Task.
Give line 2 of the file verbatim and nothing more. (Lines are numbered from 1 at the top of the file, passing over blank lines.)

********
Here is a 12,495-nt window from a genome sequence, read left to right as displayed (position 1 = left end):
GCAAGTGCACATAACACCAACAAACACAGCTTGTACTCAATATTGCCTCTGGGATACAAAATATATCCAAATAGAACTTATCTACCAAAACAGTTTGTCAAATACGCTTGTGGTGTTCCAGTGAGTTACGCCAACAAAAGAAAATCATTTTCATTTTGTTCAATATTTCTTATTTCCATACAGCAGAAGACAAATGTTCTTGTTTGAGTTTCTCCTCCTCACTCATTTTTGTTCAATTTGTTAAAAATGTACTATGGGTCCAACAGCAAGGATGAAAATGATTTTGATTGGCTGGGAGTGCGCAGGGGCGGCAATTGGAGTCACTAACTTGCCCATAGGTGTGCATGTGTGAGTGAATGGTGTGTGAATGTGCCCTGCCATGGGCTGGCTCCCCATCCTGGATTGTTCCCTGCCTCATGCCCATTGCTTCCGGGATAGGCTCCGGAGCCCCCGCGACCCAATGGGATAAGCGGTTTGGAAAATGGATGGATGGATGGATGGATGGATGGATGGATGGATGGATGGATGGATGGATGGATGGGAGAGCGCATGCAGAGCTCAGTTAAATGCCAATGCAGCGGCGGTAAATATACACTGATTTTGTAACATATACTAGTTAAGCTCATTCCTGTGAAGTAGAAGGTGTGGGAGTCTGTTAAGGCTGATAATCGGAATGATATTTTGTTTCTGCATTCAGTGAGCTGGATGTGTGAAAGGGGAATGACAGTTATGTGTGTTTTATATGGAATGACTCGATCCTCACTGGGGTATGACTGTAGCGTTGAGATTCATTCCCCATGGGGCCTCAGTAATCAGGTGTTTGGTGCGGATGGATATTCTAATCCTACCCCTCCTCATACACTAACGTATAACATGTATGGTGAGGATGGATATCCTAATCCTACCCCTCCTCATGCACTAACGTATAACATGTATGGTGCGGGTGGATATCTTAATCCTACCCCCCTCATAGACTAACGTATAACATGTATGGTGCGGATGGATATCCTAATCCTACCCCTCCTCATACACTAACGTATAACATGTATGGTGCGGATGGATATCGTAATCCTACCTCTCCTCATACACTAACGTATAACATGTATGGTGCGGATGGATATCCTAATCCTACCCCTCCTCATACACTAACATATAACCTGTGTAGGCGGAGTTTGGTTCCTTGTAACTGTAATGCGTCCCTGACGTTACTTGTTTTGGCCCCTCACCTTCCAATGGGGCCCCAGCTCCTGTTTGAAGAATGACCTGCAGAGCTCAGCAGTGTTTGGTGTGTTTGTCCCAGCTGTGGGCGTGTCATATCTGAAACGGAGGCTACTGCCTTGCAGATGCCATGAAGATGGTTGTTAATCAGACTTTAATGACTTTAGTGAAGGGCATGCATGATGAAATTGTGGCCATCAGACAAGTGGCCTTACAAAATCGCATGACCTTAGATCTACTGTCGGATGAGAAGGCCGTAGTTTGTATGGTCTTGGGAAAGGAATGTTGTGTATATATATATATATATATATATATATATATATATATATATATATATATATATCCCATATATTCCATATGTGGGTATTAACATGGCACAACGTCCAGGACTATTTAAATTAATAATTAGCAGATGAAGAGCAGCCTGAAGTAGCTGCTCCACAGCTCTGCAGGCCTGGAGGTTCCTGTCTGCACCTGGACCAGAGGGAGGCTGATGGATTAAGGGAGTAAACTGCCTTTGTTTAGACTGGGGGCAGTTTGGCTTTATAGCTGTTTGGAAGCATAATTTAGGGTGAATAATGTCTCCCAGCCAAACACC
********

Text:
GCAAGTGCACATAACACCAACAAACACAGCTTGTACTCAATATTGCCTCTGGGATACAAAATATATCCAAATAGAACTTATCTACCAAAACAGTTTGTCAAATACGCTTGTGGTGTTCCAGTGAGTTACGCCAACAAAAGAAAATCATTTTCATTTTGTTCAATATTTCTTATTTCCATACAGCAGAAGACAAATGTTCTTGTTTGAGTTTCTCCTCCTCACTCATTTTTGTTCAATTTGTTAAAAATGTACTATGGGTCCAACAGCAAGGATGAAAATGATTTTGATTGGCTGGGAGTGCGCAGGGGCGGCAATTGGAGTCACTAACTTGCCCATAGGTGTGCATGTGTGAGTGAATGGTGTGTGAATGTGCCCTGCCATGGGCTGGCTCCCCATCCTGGATTGTTCCCTGCCTCATGCCCATTGCTTCCGGGATAGGCTCCGGAGCCCCCGCGACCCAATGGGATAAGCGGTTTGGAAAATGGATGGATGGATGGATGGATGGATGGATGGATGGATGGATGGATGGATGGATGGATGGGAGAGCGCATGCAGAGCTCAGTTAAATGCCAATGCAGCGGCGGTAAATATACACTGATTTTGTAACATATACTAGTTAAGCTCATTCCTGTGAAGTAGAAGGTGTGGGAGTCTGTTAAGGCTGATAATCGGAATGATATTTTGTTTCTGCATTCAGTGAGCTGGATGTGTGAAAGGGGAATGACAGTTATGTGTGTTTTATATGGAATGACTCGATCCTCACTGGGGTATGACTGTAGCGTTGAGATTCATTCCCCATGGGGCCTCAGTAATCAGGTGTTTGGTGCGGATGGATATTCTAATCCTACCCCTCCTCATACACTAACGTATAACATGTATGGTGAGGATGGATATCCTAATCCTACCCCTCCTCATGCACTAACGTATAACATGTATGGTGCGGGTGGATATCTTAATCCTACCCCCCTCATAGACTAACGTATAACATGTATGGTGCGGATGGATATCCTAATCCTACCCCTCCTCATACACTAACGTATAACATGTATGGTGCGGATGGATATCGTAATCCTACCTCTCCTCATACACTAACGTATAACATGTATGGTGCGGATGGATATCCTAATCCTACCCCTCCTCATACACTAACATATAACCTGTGTAGGCGGAGTTTGGTTCCTTGTAACTGTAATGCGTCCCTGACGTTACTTGTTTTGGCCCCTCACCTTCCAATGGGGCCCCAGCTCCTGTTTGAAGAATGACCTGCAGAGCTCAGCAGTGTTTGGTGTGTTTGTCCCAGCTGTGGGCGTGTCATATCTGAAACGGAGGCTACTGCCTTGCAGATGCCATGAAGATGGTTGTTAATCAGACTTTAATGACTTTAGTGAAGGGCATGCATGATGAAATTGTGGCCATCAGACAAGTGGCCTTACAAAATCGCATGACCTTAGATCTACTGTCGGATGAGAAGGCCGTAGTTTGTATGGTCTTGGGAAAGGAATGTTGTGTATATATATATATATATATATATATATATATATATATATATATATATATATATCCCATATATTCCATATGTGGGTATTAACATGGCACAACGTCCAGGACTATTTAAATTAATAATTAGCAGATGAAGAGCAGCCTGAAGTAGCTGCTCCACAGCTCTGCAGGCCTGGAGGTTCCTGTCTGCACCTGGACCAGAGGGAGGCTGATGGATTAAGGGAGTAAACTGCCTTTGTTTAGACTGGGGGCAGTTTGGCTTTATAGCTGTTTGGAAGCATAATTTAGGGTGAATAATGTCTCCCAGCCAAACACC